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Seismic Safety for Schools Doesn’t Exist in Washington State

It has been studied to death, but with no real interest and no action.

Why don’t elected officials in school districts, cities, and the state care about the well-being of children, teachers and staff who work in public schools in Washington state? Here are some possible short answers:

  • They don’t understand the risks and don’t care to learn more
  • Fixing killer school buildings requires money, lots of money — some might say at too big a cost
  • Legislators have other pet projects that they want funding for — it is a zero sum game in budget speak
  • Parents, teachers, school administrators and the Office of the Superintendent of Public Instruction (OSPI) for the state of Washington are not demanding action
  • Pure and simple seismic safety ignorance and legislative malfeasance or at a minimum nonfeasance

There have been repeated news stories over the years about the issue of school buildings being in danger of collapsing in an earthquake. Of course, most people no longer read a newspaper and television does a story and then it is gone!

I’ve championed this issue, along with fixing another seismic safety issue, unreinforced masonry buildings (URM), for many years — with no effect. To quote the geologist who did all the liquefaction mapping in Washington state, “This state will not do anything about seismic safety until we are dragging dead bodies out of buildings.” I’ve used that quote in various testimonies I’ve had to make before Washington state legislative committees, with no measurable impact.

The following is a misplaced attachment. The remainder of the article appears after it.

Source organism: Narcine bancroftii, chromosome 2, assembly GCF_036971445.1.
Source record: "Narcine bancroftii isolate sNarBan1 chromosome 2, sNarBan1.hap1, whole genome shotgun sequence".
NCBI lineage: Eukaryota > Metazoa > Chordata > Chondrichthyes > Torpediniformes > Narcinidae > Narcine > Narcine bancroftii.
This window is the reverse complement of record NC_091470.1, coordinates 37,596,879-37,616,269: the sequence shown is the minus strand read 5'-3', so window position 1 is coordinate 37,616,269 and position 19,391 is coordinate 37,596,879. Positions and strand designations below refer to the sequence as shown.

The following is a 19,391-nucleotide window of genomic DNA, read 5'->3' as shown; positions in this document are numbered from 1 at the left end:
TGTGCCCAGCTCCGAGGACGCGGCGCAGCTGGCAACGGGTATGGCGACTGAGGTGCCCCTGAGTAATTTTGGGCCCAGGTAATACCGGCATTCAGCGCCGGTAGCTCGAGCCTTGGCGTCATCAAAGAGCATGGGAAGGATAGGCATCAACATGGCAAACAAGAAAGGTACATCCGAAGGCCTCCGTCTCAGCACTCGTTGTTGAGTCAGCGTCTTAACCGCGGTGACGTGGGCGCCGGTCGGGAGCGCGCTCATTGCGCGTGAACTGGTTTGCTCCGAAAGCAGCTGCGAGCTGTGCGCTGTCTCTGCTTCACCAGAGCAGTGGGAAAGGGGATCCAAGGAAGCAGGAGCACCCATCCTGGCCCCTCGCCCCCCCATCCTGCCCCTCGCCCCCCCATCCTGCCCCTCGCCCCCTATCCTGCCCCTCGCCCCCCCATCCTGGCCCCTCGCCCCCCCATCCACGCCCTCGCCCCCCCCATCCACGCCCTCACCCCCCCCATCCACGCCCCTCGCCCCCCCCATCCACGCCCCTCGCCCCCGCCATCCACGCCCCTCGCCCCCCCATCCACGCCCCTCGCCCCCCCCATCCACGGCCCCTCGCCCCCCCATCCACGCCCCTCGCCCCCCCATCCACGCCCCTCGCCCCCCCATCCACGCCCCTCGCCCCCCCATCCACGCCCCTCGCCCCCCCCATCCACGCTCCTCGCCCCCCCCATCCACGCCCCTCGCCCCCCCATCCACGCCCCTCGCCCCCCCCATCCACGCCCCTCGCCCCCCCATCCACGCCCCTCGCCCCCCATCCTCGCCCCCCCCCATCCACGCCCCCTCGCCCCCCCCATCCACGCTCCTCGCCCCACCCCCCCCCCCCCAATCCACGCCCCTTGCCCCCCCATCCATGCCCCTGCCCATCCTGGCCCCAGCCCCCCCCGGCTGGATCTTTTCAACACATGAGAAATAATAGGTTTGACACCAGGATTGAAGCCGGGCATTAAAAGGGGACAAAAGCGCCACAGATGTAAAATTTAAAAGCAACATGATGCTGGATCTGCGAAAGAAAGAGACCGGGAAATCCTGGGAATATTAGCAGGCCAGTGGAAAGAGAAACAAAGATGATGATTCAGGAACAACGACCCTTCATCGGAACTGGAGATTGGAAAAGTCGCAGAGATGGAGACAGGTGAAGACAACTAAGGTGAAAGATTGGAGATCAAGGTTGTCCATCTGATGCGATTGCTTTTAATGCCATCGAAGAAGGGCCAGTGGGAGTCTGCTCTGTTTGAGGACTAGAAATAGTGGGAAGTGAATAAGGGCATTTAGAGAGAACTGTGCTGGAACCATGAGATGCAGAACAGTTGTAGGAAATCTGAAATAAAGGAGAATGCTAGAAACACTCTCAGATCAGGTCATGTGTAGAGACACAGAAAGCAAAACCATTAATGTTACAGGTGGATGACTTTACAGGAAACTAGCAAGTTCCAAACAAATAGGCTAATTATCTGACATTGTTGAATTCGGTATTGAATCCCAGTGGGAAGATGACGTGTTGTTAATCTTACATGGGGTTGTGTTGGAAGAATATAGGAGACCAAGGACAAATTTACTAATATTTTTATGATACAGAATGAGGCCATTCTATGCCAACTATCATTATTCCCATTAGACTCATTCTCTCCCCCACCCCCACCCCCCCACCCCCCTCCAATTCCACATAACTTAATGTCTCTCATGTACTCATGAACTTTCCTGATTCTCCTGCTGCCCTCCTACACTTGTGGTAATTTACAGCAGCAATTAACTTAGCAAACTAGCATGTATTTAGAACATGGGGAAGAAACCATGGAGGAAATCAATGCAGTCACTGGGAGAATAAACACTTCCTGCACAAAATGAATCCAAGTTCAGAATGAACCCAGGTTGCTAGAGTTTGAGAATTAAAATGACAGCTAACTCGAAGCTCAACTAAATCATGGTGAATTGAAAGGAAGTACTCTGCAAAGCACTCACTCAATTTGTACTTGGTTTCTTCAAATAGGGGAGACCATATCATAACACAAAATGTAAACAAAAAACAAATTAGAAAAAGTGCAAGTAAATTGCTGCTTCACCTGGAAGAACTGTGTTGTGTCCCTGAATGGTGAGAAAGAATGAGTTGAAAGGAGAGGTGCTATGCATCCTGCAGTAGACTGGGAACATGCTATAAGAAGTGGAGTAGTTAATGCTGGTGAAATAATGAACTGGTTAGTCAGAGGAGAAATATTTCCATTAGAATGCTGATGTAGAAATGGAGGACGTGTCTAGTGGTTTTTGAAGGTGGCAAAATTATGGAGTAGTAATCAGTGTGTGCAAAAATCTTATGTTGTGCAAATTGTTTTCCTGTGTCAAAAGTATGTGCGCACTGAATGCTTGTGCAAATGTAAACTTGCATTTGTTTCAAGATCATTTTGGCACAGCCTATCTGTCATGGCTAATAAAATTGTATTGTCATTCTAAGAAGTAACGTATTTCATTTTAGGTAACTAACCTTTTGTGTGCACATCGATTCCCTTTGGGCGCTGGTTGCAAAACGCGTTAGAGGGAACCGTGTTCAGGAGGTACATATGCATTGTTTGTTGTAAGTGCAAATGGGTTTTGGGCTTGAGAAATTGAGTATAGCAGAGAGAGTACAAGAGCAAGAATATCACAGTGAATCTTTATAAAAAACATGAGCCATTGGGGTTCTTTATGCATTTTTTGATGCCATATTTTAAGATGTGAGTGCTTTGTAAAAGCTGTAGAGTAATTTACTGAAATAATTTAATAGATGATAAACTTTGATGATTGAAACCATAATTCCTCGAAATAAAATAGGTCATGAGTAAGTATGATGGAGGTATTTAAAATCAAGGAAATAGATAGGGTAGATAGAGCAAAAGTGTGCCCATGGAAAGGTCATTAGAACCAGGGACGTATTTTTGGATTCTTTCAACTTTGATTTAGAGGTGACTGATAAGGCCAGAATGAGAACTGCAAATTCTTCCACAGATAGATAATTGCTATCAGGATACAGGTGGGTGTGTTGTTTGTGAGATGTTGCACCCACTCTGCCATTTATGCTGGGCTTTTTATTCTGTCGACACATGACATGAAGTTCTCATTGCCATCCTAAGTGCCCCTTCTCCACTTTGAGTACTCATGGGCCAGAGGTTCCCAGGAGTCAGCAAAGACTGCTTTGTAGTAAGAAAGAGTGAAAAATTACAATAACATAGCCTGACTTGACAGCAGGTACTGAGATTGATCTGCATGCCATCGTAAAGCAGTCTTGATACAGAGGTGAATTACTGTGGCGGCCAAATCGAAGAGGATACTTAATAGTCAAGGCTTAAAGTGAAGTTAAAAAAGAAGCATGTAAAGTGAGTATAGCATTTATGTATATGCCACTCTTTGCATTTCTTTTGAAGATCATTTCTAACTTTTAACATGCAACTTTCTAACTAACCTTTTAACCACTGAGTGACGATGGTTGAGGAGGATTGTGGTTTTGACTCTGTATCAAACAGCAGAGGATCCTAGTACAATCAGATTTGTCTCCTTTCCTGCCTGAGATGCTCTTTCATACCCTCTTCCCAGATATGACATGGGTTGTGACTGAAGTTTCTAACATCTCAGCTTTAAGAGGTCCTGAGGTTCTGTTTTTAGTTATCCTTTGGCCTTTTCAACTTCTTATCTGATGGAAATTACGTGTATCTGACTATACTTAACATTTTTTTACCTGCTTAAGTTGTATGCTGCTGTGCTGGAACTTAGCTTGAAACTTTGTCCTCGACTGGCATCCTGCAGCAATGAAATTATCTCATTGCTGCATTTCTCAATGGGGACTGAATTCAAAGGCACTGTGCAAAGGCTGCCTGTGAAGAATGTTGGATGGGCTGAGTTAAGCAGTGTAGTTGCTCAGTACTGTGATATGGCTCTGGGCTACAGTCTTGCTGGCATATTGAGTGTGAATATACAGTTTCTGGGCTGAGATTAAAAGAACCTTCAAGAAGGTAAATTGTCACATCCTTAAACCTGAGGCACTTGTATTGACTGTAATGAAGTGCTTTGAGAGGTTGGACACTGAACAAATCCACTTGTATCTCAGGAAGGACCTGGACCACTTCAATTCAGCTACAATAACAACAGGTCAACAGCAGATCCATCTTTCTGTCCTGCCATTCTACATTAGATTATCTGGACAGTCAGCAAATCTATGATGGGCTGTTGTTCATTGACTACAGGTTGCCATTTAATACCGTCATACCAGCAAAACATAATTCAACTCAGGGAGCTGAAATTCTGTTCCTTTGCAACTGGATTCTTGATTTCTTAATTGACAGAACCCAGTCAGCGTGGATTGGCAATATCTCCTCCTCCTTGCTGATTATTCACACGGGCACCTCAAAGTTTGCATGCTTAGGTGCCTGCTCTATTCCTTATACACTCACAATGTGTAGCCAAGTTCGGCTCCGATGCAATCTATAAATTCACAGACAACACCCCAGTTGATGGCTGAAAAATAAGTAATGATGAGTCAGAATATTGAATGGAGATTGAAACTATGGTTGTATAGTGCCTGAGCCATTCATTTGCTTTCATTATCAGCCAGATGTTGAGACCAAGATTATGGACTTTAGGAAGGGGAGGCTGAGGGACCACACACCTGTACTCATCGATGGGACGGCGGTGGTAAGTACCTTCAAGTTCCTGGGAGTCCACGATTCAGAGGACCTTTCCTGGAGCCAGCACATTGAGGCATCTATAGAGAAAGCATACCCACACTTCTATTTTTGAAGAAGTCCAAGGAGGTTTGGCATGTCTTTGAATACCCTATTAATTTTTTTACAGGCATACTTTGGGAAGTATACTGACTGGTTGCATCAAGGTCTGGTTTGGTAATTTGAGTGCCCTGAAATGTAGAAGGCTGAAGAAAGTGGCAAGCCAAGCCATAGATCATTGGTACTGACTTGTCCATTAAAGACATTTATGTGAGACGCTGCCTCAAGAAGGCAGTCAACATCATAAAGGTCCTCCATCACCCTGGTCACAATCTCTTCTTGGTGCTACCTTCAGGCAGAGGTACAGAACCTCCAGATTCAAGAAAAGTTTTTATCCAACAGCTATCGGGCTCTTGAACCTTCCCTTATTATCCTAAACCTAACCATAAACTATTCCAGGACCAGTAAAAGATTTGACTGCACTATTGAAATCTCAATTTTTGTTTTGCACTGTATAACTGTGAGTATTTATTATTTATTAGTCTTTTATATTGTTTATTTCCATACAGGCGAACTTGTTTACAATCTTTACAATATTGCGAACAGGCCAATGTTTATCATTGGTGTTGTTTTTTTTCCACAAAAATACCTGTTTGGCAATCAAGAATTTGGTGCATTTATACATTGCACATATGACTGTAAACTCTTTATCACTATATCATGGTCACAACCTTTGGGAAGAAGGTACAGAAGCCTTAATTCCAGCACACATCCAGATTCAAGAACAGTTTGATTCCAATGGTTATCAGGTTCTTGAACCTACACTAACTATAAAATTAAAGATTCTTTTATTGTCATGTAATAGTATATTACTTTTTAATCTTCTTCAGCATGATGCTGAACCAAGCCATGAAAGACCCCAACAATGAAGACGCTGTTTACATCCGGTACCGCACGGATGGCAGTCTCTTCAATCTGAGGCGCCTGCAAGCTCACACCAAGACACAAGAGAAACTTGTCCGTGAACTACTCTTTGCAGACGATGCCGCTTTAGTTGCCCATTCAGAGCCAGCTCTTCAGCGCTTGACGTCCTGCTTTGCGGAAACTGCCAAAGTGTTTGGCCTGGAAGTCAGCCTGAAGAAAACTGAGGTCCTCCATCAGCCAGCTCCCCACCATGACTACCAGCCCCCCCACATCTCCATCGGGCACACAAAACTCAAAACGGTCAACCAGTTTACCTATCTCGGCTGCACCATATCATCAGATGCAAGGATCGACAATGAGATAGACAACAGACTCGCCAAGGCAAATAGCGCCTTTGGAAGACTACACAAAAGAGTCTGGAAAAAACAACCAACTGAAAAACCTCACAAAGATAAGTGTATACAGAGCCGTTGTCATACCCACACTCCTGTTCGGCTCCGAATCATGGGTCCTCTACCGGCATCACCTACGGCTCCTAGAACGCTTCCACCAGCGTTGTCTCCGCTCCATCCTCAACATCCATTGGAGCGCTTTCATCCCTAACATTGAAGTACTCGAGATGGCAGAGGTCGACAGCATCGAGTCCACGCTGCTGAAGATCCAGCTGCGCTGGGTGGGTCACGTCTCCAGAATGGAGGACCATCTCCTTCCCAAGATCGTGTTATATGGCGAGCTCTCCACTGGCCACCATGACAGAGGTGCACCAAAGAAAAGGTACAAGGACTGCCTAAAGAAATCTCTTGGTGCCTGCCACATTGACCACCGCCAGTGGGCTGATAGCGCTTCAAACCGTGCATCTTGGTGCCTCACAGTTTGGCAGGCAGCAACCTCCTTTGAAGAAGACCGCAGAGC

One former Washington state legislator, Jim Buck, has taken up the battle for safer schools in Washington state. One delaying tactic used by government to buy time not to do something is to study the problem. Here is what Jim wrote recently: “Over a two year period the legislature paid for a program to examine 559 schools in the state. And 93 percent of them were found that they would partially or fully collapse during a design earthquake. Which would be about a seven [percent]. Four more percent would partially collapse. So there’s 4400 school buildings in the state and basically what it is is ten percent of them have a problem and the rest of them haven’t been evaluated yet.”

You can listen to him talk about the issue of schools and seismic safety on this radio interview that he did recently: “12/14/2021 – Jim Buck – Jonathan Bailor with Miss America – Top Viral Stories.” His is the first of two interviews and it goes for about 25 minutes.

This public safety issue and the lack of attention to it will not be fixed overnight. Likely the most motivating event would be a school collapse. That is something I’m not hoping for, but at this point it seems the only thing that, visually, will cause elected officials to raise the priority of seismic safety.
Eric Holdeman is a contributing writer for Emergency Management magazine and is the former director of the King County, Wash., Office of Emergency Management.